February 22, 2013
Shark Carries “Lightsaber” Spikes For Defense
Lee Rannals for redOrbit.com — Your Universe Online
It's been decades since the first Star Wars movies came out, but the mark they left is still relevant in the world, even finding a little fandom in the deep waters of the ocean.
Researchers reported in the journal Nature about how they discovered light organs adjacent to the dorsal defensive spines of a small deep-sea lanternshark.
The shark species, Etmopterus spinax, or velvet belly lanternshark, lives in the mesopelagic zone of the ocean, ranging between 650- and 3,200-feet in depth.
The glow-in-the-dark shark can measure up to about a couple feet, but most are just within a little under a foot-and-a-half. Velvet belly lantersharks have mineralized spines in front of their dorsal fins, and a ventral surface covered by thousands of tiny photophores. Once these organs are stimulated by melatonin or prolactin, they produce light, providing the shark with "counterilluminating camouflage," the researchers said.
"When investigating this species' bioluminescence, we were surprised to observe glows from the frontal edges of the dorsal fins, forming conspicuous arcs immediately behind the spines," the authors said in the journal. "This dorsal luminescent display seems in direct conflict with the camouflage role of the ventral photophores."
They looked at the histology and light emission of the dorsal photophores, and determined the 3D structure and spectral transmittance of their associated spines.
"Using these structural and in vivo luminescence data, ocular measurements from local fishes and marine mammals and a recent theory for visual detection in pelagic habitats17, we then determined the detection range of the luminescence produced by the spine-associated photophores (SAPs) in the shark's environment, characterizing their in situ performance and suggesting their ecological role," they wrote.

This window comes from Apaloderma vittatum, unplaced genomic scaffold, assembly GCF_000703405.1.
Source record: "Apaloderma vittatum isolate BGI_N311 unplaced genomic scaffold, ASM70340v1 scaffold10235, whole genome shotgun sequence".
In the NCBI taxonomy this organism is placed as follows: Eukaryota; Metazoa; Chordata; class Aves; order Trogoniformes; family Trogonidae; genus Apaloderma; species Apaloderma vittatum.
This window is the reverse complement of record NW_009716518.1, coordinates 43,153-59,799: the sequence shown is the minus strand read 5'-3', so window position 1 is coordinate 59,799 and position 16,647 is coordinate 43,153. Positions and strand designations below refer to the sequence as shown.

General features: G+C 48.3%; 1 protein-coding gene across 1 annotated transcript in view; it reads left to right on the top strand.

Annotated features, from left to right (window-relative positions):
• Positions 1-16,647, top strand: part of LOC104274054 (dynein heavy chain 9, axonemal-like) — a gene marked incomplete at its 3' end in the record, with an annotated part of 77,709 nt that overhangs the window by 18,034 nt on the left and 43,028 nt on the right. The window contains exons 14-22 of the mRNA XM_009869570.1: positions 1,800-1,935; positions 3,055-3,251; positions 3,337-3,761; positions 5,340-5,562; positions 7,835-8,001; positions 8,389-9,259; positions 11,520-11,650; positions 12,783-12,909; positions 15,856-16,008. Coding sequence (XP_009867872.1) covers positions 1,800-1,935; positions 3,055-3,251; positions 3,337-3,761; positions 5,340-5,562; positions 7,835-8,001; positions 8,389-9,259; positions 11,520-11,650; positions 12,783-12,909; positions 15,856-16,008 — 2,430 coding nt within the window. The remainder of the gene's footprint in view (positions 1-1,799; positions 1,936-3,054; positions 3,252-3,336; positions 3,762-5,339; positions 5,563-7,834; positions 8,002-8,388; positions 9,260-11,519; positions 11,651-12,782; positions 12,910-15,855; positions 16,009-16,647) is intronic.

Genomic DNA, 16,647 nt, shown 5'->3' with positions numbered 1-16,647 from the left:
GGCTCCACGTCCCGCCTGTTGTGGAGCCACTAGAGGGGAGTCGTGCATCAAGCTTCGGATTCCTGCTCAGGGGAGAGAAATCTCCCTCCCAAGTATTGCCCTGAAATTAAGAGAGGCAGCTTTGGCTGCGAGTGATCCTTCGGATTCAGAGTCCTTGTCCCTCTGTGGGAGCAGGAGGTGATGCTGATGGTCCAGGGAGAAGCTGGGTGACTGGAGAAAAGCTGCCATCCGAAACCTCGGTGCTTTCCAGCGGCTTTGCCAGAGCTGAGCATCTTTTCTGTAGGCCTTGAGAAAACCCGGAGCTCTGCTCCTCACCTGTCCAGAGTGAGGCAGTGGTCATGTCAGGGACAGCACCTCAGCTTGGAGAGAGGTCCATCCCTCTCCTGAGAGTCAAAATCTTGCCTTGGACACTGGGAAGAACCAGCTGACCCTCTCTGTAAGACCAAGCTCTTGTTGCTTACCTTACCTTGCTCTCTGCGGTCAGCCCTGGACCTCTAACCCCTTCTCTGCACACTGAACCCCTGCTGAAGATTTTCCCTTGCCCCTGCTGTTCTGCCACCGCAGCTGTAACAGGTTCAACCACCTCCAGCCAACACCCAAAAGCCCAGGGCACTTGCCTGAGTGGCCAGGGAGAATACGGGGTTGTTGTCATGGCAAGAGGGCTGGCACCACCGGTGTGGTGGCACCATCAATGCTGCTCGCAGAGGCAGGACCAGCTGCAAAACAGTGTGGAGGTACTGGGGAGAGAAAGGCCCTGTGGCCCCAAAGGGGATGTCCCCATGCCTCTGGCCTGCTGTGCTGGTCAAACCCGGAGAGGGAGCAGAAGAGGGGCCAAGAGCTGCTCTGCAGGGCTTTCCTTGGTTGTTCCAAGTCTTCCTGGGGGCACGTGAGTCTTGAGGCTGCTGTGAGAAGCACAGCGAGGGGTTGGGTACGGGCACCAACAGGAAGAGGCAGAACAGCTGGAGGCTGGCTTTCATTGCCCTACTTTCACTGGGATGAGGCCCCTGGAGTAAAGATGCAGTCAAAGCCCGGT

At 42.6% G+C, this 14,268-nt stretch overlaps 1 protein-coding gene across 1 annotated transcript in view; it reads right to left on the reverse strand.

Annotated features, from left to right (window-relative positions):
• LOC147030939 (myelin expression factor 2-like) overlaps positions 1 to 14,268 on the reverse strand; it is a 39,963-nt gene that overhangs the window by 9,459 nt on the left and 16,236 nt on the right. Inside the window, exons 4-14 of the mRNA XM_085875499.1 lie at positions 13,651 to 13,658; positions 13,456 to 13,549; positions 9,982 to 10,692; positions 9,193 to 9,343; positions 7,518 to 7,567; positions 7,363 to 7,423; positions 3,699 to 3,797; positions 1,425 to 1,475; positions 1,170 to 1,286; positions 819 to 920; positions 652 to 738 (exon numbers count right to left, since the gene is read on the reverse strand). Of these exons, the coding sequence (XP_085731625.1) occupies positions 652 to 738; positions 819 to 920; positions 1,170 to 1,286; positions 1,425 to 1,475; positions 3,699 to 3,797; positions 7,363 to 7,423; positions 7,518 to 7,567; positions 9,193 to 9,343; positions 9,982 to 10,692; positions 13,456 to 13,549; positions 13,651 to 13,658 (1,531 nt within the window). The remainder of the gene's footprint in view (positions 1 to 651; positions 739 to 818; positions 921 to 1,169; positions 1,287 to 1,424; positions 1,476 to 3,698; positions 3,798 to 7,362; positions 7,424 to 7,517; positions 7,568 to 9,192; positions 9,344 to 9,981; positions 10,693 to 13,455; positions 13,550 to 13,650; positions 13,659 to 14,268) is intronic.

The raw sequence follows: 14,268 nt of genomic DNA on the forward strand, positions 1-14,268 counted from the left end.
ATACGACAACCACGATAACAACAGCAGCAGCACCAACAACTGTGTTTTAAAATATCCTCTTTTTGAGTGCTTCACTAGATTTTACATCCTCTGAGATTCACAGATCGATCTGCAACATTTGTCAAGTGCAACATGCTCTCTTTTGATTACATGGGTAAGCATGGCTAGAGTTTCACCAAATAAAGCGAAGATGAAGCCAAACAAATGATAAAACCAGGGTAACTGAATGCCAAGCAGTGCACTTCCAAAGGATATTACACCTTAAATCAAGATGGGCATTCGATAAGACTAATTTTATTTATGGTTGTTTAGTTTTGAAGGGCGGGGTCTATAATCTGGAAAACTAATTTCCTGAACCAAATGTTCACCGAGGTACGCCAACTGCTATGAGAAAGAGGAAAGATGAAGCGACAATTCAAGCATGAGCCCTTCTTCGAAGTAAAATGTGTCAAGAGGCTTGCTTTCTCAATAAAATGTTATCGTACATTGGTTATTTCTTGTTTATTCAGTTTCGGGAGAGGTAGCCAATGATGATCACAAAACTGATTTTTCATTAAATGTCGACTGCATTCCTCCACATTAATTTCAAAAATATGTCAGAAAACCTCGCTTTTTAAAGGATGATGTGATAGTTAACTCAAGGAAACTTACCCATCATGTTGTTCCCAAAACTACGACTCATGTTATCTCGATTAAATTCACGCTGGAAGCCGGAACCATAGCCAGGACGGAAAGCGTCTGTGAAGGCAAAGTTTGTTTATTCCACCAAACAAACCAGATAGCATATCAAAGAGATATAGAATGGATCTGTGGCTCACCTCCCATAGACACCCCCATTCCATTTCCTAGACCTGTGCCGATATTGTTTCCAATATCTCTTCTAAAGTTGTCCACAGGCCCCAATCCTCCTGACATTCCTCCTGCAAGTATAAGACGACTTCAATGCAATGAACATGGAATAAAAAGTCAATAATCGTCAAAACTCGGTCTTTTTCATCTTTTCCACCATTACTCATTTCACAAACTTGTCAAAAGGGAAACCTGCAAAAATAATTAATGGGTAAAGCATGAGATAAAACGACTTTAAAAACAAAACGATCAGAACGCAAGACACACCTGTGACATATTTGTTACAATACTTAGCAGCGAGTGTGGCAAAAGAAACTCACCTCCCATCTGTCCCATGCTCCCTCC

According to the team, the functional significance of these lightsaber defense mechanisms is to try and ward off potential predators. Their lights, both around and through the spines, work as a "predators-eyes-only" beacon to deter approaching predators, but without jeopardizing potential prey. They believe the luminescence works by highlighting the spines themselves, almost like an "advertisement" for its predators that these spines "would be particularly advantageous."
"When you live in this dark place, what you try to do is to avoid being seen by other animals, because there are no places to hide," Dr Julien Claes, a shark biologist from the Catholic University of Louvain in Belgium, and the lead author of the study, told the BBC.
The deepest parts of our oceans still hold some of the biggest mysteries on our planet. However, even some of these unexplored depths will soon be explored. Virgin Oceanic is working on a submarine to explore these depths, and the company says it will be hitting up the Mariana Trench early in 2013. This part of the ocean sits 36,201 feet below the water surface, just north of Australia and east of Hawaii. It is the deepest part of the world's oceans.